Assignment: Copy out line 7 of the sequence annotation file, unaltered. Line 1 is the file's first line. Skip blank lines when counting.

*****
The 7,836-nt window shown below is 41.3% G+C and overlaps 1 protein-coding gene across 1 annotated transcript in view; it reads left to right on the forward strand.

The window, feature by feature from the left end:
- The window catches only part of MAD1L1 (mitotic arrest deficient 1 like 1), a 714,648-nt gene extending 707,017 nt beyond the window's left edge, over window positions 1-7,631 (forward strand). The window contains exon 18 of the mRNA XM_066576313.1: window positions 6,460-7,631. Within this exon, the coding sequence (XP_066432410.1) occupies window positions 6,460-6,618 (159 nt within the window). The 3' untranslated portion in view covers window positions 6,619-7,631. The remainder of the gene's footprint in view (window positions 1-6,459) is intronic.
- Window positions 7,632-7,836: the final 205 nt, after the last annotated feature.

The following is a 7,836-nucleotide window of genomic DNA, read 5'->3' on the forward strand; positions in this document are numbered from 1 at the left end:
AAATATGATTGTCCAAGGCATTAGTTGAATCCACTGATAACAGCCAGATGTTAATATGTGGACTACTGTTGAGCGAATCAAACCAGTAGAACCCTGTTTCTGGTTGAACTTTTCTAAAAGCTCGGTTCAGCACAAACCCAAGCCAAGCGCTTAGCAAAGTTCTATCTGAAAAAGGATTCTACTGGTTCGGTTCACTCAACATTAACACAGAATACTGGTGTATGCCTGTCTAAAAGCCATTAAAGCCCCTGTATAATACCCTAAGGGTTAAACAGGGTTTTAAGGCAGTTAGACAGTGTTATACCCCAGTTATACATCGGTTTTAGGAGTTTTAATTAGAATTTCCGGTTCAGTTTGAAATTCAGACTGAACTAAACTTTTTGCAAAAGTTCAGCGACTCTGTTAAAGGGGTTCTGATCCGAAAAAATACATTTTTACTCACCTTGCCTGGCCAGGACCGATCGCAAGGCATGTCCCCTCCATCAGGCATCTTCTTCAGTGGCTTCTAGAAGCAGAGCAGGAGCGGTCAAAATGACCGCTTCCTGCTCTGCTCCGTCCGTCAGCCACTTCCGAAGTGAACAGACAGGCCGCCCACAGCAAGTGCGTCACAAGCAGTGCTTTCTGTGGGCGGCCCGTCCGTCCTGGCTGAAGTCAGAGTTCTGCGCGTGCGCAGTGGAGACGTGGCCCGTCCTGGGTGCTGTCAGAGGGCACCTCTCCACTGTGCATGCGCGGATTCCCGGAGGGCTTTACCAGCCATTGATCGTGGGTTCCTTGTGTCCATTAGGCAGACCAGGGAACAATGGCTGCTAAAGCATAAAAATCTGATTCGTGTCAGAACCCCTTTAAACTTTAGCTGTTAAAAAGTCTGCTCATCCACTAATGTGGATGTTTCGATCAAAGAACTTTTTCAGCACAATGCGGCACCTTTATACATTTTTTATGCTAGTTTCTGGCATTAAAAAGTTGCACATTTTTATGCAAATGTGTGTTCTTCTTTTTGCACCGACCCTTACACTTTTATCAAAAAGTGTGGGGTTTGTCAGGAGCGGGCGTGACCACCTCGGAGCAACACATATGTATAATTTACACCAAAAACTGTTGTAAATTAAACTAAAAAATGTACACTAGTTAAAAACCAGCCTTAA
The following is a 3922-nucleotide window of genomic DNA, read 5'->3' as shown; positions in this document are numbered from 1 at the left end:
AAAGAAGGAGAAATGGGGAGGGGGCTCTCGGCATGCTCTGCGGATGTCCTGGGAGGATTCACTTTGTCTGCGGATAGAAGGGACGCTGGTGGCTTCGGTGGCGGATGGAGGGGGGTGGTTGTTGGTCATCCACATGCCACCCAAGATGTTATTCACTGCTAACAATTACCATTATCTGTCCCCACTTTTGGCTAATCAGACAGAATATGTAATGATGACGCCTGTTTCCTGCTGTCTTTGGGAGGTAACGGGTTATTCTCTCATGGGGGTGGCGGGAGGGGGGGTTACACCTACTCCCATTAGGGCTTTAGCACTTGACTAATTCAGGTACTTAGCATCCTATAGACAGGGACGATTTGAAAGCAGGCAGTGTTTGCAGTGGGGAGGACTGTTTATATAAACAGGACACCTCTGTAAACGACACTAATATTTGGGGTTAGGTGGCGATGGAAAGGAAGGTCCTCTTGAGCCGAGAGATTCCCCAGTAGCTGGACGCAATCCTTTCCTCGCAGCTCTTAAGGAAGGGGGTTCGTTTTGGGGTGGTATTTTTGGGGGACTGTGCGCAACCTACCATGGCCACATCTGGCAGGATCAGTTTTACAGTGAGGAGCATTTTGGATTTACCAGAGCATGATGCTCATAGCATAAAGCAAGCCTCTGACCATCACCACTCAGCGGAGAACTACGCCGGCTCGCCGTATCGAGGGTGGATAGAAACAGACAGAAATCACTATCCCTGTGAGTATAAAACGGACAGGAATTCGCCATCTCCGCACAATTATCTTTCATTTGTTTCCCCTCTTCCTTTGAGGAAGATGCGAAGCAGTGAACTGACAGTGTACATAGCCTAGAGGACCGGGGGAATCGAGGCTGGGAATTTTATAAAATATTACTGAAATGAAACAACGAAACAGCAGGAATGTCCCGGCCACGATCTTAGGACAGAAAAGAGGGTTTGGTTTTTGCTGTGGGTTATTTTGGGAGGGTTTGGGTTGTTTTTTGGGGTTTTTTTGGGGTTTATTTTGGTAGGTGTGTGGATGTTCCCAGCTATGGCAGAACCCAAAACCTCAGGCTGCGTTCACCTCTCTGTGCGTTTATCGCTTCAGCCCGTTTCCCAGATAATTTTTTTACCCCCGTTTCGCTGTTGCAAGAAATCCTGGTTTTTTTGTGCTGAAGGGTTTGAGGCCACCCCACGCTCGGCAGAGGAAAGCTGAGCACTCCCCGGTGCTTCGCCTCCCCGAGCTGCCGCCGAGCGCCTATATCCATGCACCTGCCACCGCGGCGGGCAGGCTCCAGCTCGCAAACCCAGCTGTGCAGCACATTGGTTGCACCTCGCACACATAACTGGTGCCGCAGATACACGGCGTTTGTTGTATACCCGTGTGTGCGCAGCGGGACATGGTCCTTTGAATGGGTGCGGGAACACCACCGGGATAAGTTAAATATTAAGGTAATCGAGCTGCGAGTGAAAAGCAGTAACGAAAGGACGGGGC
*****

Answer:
The following is a 3922-nucleotide window of genomic DNA, read 5'->3' as shown; positions in this document are numbered from 1 at the left end: